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Teaching Dictatorship: The Politics of History and Memory in Brazilian Schools Today

Monday, November 17, 2014
12:00 AM
1644 School of Social Work Building

What do young people in Brazil today learn about the dictatorship of 1964-1985, and what do they think about the legacies of state-sponsored violence, judicial impunity, and the place of former opposition leaders in government offices today? How are teachers connecting struggles for memory, truth and justice in the past with efforts to confront on-going human rights violations in the present?

Speakers:
Alessandra Carvalho, Colégio de Aplicação, Universidade Federal do Rio de Janeiro, “The 50th Anniversary of the Civil-Military Coup d’Etat in Brazil and the Teaching of the Dictatorship at the High School Level”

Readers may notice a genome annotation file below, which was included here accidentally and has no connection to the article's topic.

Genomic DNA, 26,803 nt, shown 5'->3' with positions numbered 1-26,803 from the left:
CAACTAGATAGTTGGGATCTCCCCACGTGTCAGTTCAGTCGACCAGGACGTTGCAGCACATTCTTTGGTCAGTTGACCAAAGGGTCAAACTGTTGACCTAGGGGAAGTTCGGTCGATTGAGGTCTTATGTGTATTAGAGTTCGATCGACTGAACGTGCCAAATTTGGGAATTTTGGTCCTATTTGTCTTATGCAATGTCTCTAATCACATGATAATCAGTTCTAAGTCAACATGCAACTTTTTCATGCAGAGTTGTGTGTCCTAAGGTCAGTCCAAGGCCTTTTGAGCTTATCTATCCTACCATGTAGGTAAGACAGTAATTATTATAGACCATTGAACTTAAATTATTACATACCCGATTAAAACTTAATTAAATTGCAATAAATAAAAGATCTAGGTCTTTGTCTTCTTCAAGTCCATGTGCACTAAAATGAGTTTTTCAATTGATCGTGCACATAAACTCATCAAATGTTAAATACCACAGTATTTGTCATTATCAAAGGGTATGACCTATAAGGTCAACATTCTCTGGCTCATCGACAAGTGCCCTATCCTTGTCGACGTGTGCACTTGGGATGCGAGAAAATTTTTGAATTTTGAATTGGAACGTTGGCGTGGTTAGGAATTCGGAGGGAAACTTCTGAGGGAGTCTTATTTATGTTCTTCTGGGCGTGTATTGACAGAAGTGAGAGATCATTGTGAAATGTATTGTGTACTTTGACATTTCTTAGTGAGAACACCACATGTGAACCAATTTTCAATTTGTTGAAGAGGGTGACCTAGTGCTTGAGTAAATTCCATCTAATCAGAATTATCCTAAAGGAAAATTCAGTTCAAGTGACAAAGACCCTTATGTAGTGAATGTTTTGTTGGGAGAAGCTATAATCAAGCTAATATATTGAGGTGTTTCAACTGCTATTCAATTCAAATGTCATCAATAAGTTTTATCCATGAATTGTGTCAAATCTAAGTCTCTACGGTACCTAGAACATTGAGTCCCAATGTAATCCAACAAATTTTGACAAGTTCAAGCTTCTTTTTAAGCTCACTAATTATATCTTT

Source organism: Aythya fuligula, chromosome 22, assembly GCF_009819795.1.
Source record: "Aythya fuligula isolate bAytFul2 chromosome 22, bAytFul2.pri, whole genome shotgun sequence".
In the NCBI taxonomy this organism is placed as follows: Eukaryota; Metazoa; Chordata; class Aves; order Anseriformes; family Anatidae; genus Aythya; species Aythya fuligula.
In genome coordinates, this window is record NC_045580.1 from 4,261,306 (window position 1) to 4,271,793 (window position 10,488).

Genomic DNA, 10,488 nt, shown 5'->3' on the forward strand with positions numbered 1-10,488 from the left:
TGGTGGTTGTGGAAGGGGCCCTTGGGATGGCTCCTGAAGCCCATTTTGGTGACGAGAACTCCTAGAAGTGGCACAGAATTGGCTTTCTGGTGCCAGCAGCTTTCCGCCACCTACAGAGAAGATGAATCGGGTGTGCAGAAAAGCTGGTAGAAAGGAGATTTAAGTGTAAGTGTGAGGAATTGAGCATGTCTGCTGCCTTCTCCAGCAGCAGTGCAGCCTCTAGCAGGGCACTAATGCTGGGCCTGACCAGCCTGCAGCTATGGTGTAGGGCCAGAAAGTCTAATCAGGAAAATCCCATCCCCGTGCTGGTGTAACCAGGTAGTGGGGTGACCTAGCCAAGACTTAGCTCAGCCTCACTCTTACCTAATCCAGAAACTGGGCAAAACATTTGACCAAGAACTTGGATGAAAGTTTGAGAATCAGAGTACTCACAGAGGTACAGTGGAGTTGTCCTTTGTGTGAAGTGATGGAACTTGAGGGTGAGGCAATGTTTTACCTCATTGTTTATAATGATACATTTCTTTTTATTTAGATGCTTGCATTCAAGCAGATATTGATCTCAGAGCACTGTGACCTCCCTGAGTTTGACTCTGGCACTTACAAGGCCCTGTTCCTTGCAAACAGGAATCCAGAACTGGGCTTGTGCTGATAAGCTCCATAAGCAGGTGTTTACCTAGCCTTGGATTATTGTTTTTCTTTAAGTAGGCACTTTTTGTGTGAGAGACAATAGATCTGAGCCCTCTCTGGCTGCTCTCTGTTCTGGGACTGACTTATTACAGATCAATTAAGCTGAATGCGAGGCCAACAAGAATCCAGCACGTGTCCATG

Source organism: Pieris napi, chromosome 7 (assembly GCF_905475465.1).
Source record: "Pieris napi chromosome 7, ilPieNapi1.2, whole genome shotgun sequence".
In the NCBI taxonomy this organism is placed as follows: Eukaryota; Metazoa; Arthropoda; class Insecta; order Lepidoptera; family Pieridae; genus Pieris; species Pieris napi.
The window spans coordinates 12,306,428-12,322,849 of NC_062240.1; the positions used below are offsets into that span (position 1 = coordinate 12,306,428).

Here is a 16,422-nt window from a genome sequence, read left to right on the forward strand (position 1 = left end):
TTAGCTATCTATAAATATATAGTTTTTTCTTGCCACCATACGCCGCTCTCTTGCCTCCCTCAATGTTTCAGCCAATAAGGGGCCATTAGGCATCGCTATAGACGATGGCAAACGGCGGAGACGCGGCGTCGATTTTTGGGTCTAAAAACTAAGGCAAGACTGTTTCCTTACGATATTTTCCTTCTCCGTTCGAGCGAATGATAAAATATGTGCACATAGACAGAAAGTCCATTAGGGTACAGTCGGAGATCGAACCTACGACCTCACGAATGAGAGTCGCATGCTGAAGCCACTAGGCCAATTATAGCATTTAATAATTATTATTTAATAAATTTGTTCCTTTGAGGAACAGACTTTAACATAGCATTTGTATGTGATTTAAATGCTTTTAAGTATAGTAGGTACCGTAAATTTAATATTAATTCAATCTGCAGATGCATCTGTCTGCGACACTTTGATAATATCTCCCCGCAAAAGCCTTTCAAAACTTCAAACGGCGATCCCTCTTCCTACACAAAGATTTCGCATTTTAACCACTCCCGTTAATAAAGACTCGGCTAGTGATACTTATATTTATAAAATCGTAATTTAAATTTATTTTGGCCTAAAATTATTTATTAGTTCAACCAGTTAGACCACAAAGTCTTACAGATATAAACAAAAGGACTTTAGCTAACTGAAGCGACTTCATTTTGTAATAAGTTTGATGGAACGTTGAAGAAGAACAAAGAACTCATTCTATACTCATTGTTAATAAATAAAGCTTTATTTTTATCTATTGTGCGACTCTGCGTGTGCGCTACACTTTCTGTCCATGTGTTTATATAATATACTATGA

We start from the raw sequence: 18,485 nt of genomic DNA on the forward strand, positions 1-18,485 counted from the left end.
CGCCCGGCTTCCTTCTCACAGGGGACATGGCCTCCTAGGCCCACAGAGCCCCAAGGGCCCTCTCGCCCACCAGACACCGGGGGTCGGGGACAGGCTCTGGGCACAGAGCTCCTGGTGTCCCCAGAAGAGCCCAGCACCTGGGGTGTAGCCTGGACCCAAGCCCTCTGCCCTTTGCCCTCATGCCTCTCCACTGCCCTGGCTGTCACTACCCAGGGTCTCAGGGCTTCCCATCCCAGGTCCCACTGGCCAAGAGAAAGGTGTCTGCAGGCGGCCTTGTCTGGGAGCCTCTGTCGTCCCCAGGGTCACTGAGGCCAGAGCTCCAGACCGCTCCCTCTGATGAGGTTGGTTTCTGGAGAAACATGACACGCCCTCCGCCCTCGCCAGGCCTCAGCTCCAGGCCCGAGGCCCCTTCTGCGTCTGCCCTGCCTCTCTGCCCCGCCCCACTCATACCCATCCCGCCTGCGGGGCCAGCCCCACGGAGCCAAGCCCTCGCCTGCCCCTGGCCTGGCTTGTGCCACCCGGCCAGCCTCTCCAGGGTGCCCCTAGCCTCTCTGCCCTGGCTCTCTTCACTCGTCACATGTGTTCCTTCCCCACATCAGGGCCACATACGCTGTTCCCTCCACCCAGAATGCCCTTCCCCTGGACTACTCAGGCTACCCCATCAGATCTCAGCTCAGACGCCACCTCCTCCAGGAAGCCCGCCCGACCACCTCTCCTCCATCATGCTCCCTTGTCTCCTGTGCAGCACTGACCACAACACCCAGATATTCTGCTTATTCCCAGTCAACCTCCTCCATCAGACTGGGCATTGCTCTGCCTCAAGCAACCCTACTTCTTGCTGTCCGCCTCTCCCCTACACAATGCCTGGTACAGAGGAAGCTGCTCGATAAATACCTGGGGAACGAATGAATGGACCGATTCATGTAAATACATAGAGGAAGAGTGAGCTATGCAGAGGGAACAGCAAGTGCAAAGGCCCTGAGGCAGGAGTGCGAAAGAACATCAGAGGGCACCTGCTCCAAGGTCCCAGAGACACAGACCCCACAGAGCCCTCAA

Samantha Viz Quadrat, Department of History, Universidade Federal Fluminense, “Reflections on Teaching Dictatorships in the Southern Cone”

Moderator:
Victoria Langland, University of Michigan, Department of History and Department of Romance Languages and Literatures

Free and Open to the Public

For more information, contact langland@umich.edu

Sponsored by:
The Center for Latin American and Caribbean Studies (LACS)
The Department of History
The Department of Romance Languages and Literatures
The Eisenberg Institute for Historical Studies
Institute for the Humanities
The International Institute
Rackham Graduate School